MP: Do you think that bothers her where she's positioned? Does she position herself, do you think, as a potter or as an artist or..?
TH: Well, I think she's a bit like William Staite-Murray. I don't think all that many of these people set out to position themselves and she certainly hasn't made much effort. And that could have been okay. So it's also chancy, isn't it, and accidental. It's obviously a huge drawback being perceived to be a ceramicist from the point of view of wider recognition, which is really unfortunate. No, I don't think she has made any effort to exhibit in different contexts, but it's time someone did that for her.
Oliver Watson on Gillian Lowndes
OW: Mmm, I remember it well. I remember choosing it, I remember bringing it back to the department. And one of the rites of passage [that] pieces, particularly rather challenging pieces like this, have to face is that when they come into department at departmental tea, whoever is responsible has to justify it to the department and explain it, and I remember being very tongue-tied having to say why I thought this ought to come into the collection. I really think that, and I think she's a very interesting artist, [a] great potter, and much under-recognised. And I suppose when I got this piece, I'd been studying Bernard Leach a lot, and of course this is completely eons away from Leach and those values.
Or is it? I suppose I'm saying [that] because [video clip starts] Leach talks about the natural qualities of the clay and the process of transformation in the fire and all these sort of things, and coming and looking at this, in its elemental form that is exactly what this is; it's a lump of clay, with a pot attached, put into the fire and transformed. It ends up in a very satisfying lump of transformed matter. And with very clear reference to how it got that way: it looks burnt, it's got bits of heating wire still embedded in it and bits of old kiln wall or something attached to the piece on the outside. It was quite shocking, it probably still is quite shocking. It was quite shocking at the time, as her work tends to be, a mixture of rather cool aesthetics and really, in its context, quite shocking things. [video clip ends]
I love it for that. I love it seen in the context of the rest of the work, other things that she's gone on and made, some more recent stuff which is very jewellery-like in a sense, but still just the burned elements from kilns taken up and reused. There were her bricks in porcelain, paper bag series, things of that kind, which I've always loved as an antidote to the rather stuffy values often expressed in other areas of ceramics. I say as a purist one of the things that I felt a bit could maybe have been done differently in this piece, is that actually some of the texture in here is painted on, and it's not just purely round this rock here, and I think some of the colouring on the cup. So it's not just a random transformation in the kiln. But for all that, you know it's what the V&A will be after the holocaust, when the nuclear bomb comes that's what's going to be left, a bit of porcelain and some melted ceramic stuff.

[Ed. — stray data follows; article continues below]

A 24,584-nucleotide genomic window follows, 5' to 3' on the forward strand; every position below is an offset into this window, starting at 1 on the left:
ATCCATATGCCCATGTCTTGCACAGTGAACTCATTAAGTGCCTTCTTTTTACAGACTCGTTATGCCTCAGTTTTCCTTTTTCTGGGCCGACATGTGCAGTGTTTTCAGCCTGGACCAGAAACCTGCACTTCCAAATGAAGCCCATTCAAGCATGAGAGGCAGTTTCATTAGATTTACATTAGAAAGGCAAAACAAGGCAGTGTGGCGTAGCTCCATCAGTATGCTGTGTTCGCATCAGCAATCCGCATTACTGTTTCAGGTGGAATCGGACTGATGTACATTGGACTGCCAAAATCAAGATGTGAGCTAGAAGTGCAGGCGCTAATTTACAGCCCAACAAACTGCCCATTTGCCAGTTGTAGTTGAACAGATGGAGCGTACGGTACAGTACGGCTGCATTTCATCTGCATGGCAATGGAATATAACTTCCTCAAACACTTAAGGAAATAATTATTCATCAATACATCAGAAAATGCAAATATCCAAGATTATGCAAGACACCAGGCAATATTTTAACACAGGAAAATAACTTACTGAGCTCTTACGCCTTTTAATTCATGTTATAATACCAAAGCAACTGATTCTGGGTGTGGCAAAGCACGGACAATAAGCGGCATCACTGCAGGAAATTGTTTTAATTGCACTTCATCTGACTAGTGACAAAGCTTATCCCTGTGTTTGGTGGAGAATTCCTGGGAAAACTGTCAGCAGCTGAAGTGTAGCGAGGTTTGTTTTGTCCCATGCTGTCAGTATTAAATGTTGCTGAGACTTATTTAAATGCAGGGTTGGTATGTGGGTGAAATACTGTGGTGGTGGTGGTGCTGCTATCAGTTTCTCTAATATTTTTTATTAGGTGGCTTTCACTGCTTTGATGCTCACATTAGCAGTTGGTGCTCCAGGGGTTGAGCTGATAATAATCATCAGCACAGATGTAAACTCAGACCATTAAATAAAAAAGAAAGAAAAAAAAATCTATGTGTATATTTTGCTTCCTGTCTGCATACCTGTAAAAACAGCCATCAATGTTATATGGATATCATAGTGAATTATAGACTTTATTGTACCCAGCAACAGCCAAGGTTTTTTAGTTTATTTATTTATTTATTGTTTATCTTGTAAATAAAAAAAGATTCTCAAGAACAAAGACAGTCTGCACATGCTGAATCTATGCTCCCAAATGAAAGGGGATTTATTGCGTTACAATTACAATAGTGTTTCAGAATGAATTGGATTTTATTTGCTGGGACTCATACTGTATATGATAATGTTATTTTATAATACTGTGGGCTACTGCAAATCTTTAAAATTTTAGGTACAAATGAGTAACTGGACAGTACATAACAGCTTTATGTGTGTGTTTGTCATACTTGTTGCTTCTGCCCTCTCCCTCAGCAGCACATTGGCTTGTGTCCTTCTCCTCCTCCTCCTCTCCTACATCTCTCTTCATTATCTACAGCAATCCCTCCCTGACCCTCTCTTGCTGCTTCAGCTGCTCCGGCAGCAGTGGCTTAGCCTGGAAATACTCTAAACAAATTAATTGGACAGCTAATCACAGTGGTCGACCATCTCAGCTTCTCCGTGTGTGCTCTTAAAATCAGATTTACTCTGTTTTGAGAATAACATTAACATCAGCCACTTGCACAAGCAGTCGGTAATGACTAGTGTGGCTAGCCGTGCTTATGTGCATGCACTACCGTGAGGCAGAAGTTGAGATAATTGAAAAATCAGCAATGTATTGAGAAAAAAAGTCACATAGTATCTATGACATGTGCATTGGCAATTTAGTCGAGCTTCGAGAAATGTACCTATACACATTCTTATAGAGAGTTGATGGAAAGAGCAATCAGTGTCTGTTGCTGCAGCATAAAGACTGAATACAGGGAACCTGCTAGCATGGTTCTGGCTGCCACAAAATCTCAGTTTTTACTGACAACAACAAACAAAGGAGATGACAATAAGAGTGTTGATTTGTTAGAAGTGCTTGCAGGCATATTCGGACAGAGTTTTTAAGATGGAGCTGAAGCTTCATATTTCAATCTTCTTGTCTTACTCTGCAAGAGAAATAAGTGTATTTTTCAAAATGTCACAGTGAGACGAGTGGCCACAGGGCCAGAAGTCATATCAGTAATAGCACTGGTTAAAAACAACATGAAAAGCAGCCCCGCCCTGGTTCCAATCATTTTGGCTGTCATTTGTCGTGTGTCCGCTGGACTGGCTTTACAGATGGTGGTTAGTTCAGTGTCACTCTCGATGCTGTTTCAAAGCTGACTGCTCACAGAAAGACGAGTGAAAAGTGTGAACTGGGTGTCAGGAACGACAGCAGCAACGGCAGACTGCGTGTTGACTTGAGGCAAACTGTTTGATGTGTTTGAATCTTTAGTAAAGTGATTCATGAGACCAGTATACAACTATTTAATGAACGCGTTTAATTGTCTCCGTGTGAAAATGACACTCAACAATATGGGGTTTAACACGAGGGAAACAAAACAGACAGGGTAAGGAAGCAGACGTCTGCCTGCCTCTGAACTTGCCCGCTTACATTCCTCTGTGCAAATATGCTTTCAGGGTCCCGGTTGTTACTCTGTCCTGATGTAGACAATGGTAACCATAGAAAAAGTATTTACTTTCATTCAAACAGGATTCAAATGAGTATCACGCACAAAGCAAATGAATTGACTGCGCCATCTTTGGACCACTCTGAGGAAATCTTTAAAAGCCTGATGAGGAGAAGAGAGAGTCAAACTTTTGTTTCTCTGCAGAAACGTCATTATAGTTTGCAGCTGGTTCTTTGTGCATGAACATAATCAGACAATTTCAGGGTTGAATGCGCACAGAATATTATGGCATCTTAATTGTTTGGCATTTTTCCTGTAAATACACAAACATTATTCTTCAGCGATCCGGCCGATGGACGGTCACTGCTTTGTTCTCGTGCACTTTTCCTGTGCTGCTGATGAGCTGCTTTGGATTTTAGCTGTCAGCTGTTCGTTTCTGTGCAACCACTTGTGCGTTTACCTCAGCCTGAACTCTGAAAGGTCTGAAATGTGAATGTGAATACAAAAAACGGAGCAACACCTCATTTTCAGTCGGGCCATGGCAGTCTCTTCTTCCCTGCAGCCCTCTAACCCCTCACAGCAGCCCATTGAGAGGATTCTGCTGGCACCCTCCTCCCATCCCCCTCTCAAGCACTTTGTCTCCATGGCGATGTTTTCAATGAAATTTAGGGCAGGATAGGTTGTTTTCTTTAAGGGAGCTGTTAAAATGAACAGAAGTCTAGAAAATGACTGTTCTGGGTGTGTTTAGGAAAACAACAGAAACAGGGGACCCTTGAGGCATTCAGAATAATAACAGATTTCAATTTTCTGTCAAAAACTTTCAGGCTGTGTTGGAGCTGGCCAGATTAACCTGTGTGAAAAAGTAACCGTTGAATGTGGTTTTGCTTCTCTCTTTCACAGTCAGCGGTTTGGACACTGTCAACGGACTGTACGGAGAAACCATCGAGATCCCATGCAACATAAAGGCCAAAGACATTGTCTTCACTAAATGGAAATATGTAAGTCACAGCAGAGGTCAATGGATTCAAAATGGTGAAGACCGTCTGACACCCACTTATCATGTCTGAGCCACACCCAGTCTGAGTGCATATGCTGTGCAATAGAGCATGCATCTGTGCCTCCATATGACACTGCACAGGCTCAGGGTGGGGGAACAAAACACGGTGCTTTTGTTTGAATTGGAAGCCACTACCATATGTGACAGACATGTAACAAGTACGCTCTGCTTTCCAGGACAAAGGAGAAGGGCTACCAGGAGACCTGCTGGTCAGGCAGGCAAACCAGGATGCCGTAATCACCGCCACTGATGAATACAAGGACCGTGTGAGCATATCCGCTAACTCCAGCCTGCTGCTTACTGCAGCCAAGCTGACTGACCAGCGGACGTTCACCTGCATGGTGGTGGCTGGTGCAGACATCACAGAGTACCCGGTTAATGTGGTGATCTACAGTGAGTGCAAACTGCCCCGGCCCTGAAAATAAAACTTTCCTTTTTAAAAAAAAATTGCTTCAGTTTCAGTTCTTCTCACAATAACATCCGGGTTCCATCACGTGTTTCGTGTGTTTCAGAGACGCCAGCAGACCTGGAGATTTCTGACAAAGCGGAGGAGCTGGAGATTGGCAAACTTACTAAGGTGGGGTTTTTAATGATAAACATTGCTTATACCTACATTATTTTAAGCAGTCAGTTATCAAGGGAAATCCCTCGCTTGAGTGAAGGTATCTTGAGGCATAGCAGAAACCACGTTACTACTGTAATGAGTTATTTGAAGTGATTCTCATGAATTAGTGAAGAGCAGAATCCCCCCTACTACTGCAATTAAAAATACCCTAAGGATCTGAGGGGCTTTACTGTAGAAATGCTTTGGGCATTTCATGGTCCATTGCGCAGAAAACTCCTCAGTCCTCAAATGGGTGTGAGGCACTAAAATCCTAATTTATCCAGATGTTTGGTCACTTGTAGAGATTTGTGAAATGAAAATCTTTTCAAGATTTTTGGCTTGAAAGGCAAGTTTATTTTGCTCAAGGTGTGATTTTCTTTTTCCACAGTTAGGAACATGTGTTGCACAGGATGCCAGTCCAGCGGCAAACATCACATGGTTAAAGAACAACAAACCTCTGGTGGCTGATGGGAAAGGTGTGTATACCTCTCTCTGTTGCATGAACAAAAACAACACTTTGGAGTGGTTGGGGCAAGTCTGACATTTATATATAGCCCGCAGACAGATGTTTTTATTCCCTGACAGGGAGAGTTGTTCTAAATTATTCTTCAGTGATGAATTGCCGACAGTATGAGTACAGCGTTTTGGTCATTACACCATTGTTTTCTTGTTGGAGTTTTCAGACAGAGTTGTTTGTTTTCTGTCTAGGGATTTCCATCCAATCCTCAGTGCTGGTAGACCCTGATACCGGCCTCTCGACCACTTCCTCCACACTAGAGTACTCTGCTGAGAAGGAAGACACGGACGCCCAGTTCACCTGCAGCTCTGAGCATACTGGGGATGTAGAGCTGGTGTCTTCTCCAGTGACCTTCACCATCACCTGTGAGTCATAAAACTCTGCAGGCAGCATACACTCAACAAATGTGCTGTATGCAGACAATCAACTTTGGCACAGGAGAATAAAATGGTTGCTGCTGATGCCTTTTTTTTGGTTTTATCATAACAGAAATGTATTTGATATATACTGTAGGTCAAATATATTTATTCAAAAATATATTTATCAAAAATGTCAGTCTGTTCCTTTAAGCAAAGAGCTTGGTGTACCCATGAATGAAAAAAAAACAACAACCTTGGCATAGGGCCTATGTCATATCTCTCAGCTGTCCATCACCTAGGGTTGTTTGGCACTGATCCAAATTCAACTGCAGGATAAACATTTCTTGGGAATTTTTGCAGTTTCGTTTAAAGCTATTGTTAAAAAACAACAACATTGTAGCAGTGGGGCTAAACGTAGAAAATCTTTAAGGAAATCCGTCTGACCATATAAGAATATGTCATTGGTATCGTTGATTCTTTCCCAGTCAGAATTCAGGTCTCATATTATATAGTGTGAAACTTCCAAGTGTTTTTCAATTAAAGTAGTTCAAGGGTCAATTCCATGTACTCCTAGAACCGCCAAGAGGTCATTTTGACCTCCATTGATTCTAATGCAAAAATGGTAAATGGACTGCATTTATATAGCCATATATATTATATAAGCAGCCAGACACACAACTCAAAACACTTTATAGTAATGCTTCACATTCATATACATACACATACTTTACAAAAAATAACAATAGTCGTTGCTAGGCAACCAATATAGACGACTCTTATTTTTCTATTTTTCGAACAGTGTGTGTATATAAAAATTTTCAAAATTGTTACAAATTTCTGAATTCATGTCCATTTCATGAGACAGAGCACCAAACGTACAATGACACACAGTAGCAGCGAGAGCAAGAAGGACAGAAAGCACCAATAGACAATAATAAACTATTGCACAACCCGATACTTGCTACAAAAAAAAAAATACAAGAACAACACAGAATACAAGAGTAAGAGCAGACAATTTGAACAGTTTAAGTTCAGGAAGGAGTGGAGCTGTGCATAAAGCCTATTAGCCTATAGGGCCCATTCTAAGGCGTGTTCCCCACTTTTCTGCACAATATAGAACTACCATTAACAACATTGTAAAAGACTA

MP: Do you think it's meant to represent anything?
OW: No, it is itself, I think. I certainly don't look at it as representing anything. And Iincidentally, I don't think it's a... it's not a piece about the holocaust or the nuclear, I think it's aesthetic exploration and I find it quite beautiful; the surfaces, the colours, the textures. [It's] got all those formal qualities that in a sense belong to the stuffy brigade, or they think they own entirely. It's got all of those, it just is something completely different.
MP: Do you think the fact that it's clay is absolutely integral to it?
OW: The fact that it's clay is why it's in the Ceramics Department of the V&A. It's integral to this because this is what clay does when it gets treated this way. Whether clay is integral to her work I don't know. I don't think it probably is, I think she has done a lot of other things where the metal parts become much more, much more. 'Is it a pot?' This is the question asked of me at tea time in the department and I say, 'Well, is it not a pot? I don't know.' 'Is it functional?' they say. Well, I say, 'You have a functional pot but you don't use it for anything. You have a Bernard Leach vase, and actually stick flowers in it, it just sits there as something to be looked at. Having been made with clay in a certain tradition, [it] appears [as] something else.' It gains its resonances being seen in that context.
MP: This is possibly one of the few pots in the entire collection that is actually serving its function or its purpose, which is presumably display and contemplation. It's interesting that almost everything that ostensibly was made with a functional rationale, the moment it comes into the Museum [it] ceases to ever be allowed to fulfill its function.
OW: Well, except a lot of those things were made purely for display too, so there's not actually in those terms very much difference between this and a vase or a Leach pot. It just lets you know a little more dramatically that it's not even pretending to be functional, even the functional bits [are] gone.
MP: There's not a pot in the collection that's been picked up by its handle. It's difficult to experience something in the way that it might have been intended if you can't handle it the way it was.
OW: That is the great problem about museums you know. We collect all this stuff for it to be accessible so that there is somewhere where you can come and look at a vast range of historic material, and we give you access in a way that you can't find access anywhere else, but only up to the glass and then you can't touch. And it's a difficult thing to know how to deal with because even with this piece, actually the handling of it is quite part of what it is. When you turn it over the back has got a foot ring on the bottom like it's not entirely just a random chunk of stuff found at the bottom of the kiln. It's actually got some formal qualities that do ally it with the potting tradition, and the textures and so forth. And handling pots of course is one of the qualities of it, whether it's the appropriate weight for its size, whether it's got the right sort of tautness, whether it's got the right feel. You don't get that in museums, not unless you're the curator.